Expressing choice: Hand or Pump?

Expressing choice: Hand or Pump?

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For the past two weeks, I have struggled with breastfeeding. My newborn, Ieuan, still refuses to take my boob into his mouth without a nipple shield.

We talk. How much warmer and accommodating and nurturing it would be.

He isn't listening.

His aversion to actual nipple is wreaking havoc on my supply, which was already low. Our routine at the moment is as follows. Him: feeding with nipple shield. Me: topping him up with formula/expressed milk. Me: pumping to boost supply.

This is a very roundabout way to remove milk from my breast. Three methods? I am dying of boredom. Goodbye cruel world. I loved you so.

True, my breasts hurt. And, I did have a nasty infection. But, if I stop breastfeeding - and, I'll be honest, it is a serious consideration – it will be because expressing is one step too far for me.

I hate expressing to a pump. You don't bond with a pump. It doesn't nuzzle against your skin. It doesn't play against your breast with adorable miniature fingers.

It is a machine and it feels like one. I can't build up any enthusiasm about it. And, I definitely can't build up enthusiasm about it at 3 AM, when I should routinely wake up to use it to increase my flow, but I don't. At 3 AM, if Ieuan's up, he gets fed whatever is left over, formula or breastmilk, in a bottle and then we both go back to sleep. (Ah sleep - I remember you well...)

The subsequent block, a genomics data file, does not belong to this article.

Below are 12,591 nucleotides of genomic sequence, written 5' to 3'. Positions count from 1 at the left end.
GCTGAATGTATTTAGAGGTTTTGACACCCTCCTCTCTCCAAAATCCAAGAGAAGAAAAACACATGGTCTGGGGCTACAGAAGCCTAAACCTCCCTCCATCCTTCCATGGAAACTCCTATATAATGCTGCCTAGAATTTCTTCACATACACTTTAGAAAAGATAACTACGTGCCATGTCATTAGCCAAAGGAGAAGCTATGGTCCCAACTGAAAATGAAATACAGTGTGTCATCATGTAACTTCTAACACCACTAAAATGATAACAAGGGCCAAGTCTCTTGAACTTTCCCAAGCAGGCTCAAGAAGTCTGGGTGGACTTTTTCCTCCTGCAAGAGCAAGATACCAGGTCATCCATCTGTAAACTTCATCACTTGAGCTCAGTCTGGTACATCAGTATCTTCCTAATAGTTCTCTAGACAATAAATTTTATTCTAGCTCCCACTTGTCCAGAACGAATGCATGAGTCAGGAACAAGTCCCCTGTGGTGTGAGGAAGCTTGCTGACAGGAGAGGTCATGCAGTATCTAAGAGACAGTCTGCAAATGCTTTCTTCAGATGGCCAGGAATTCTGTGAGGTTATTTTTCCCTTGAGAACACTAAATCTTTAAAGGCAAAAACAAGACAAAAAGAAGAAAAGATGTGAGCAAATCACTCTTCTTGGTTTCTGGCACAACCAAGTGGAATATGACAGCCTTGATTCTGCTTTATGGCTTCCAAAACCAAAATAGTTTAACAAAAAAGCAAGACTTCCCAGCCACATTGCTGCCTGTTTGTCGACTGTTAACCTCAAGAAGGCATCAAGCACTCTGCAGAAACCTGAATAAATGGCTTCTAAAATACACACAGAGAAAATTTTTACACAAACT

But, what if I had been taught hand expressing instead? A study from the University of California, San Francisco, suggests that mothers of babies with difficulties latching on, who are taught hand expression, go on to breastfeed for longer: 97% still breastfed two months later compared to 72% of women who used pumps.

Comfort seems to have been an important factor in this, physical and emotional. "Mothers in the hand expression group reported feeling more comfortable expressing milk with others present than mothers in the breast pump group, and they tended to feel more comfortable nursing with others present, as well. According to the researchers, feeling awkward or embarrassed in the presence of others might be a barrier to continued successful breastfeeding."

I'm not easily embarrassed, but now and with my first daughter, I feel distinctly uncomfortable having people watch me pump to a machine. I don't mind publicly breastfeeding, but publicly machine pumping? No way.

This study rings true for me. But, what of you?

You can read more from Stacie at Mama Lewis and the Amazing Adventures of the Half-Brained Baby.

Photo: Flickr (planet_oleary 2009)

Opinions expressed by parent contributors are their own.

Watch the video: Breastfeeding nipple care (December 2022).

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